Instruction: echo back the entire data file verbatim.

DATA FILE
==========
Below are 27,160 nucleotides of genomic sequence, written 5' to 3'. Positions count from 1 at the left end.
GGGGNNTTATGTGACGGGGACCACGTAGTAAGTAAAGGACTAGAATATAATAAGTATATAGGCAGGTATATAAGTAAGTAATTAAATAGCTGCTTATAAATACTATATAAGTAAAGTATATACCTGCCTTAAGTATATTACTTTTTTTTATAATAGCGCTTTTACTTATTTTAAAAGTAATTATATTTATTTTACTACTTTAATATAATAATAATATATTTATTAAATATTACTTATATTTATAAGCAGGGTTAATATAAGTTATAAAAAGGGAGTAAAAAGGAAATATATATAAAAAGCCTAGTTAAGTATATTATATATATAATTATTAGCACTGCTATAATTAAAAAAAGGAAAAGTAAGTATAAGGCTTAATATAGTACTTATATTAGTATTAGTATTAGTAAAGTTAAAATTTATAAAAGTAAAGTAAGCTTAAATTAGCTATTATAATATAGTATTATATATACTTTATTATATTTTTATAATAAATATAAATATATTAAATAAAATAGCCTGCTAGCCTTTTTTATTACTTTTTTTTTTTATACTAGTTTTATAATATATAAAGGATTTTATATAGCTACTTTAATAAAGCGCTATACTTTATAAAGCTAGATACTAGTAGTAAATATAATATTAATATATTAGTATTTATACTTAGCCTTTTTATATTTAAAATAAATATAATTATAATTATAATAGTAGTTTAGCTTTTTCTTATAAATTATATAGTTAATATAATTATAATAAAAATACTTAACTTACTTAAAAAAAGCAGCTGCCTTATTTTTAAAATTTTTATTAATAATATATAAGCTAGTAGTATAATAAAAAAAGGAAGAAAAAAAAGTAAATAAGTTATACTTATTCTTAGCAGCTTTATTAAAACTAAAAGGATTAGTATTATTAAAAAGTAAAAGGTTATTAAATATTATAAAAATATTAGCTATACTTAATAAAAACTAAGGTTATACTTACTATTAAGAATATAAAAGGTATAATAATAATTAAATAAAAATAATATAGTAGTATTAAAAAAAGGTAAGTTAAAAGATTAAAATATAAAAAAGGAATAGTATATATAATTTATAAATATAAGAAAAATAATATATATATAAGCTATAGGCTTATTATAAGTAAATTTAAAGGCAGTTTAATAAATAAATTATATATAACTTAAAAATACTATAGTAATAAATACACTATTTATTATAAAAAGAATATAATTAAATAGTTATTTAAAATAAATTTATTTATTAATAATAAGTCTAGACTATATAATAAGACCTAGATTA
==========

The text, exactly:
Below are 27,160 nucleotides of genomic sequence, written 5' to 3'. Positions count from 1 at the left end.
GGGGNNTTATGTGACGGGGACCACGTAGTAAGTAAAGGACTAGAATATAATAAGTATATAGGCAGGTATATAAGTAAGTAATTAAATAGCTGCTTATAAATACTATATAAGTAAAGTATATACCTGCCTTAAGTATATTACTTTTTTTTATAATAGCGCTTTTACTTATTTTAAAAGTAATTATATTTATTTTACTACTTTAATATAATAATAATATATTTATTAAATATTACTTATATTTATAAGCAGGGTTAATATAAGTTATAAAAAGGGAGTAAAAAGGAAATATATATAAAAAGCCTAGTTAAGTATATTATATATATAATTATTAGCACTGCTATAATTAAAAAAAGGAAAAGTAAGTATAAGGCTTAATATAGTACTTATATTAGTATTAGTATTAGTAAAGTTAAAATTTATAAAAGTAAAGTAAGCTTAAATTAGCTATTATAATATAGTATTATATATACTTTATTATATTTTTATAATAAATATAAATATATTAAATAAAATAGCCTGCTAGCCTTTTTTATTACTTTTTTTTTTTATACTAGTTTTATAATATATAAAGGATTTTATATAGCTACTTTAATAAAGCGCTATACTTTATAAAGCTAGATACTAGTAGTAAATATAATATTAATATATTAGTATTTATACTTAGCCTTTTTATATTTAAAATAAATATAATTATAATTATAATAGTAGTTTAGCTTTTTCTTATAAATTATATAGTTAATATAATTATAATAAAAATACTTAACTTACTTAAAAAAAGCAGCTGCCTTATTTTTAAAATTTTTATTAATAATATATAAGCTAGTAGTATAATAAAAAAAGGAAGAAAAAAAAGTAAATAAGTTATACTTATTCTTAGCAGCTTTATTAAAACTAAAAGGATTAGTATTATTAAAAAGTAAAAGGTTATTAAATATTATAAAAATATTAGCTATACTTAATAAAAACTAAGGTTATACTTACTATTAAGAATATAAAAGGTATAATAATAATTAAATAAAAATAATATAGTAGTATTAAAAAAAGGTAAGTTAAAAGATTAAAATATAAAAAAGGAATAGTATATATAATTTATAAATATAAGAAAAATAATATATATATAAGCTATAGGCTTATTATAAGTAAATTTAAAGGCAGTTTAATAAATAAATTATATATAACTTAAAAATACTATAGTAATAAATACACTATTTATTATAAAAAGAATATAATTAAATAGTTATTTAAAATAAATTTATTTATTAATAATAAGTCTAGACTATATAATAAGACCTAGATTA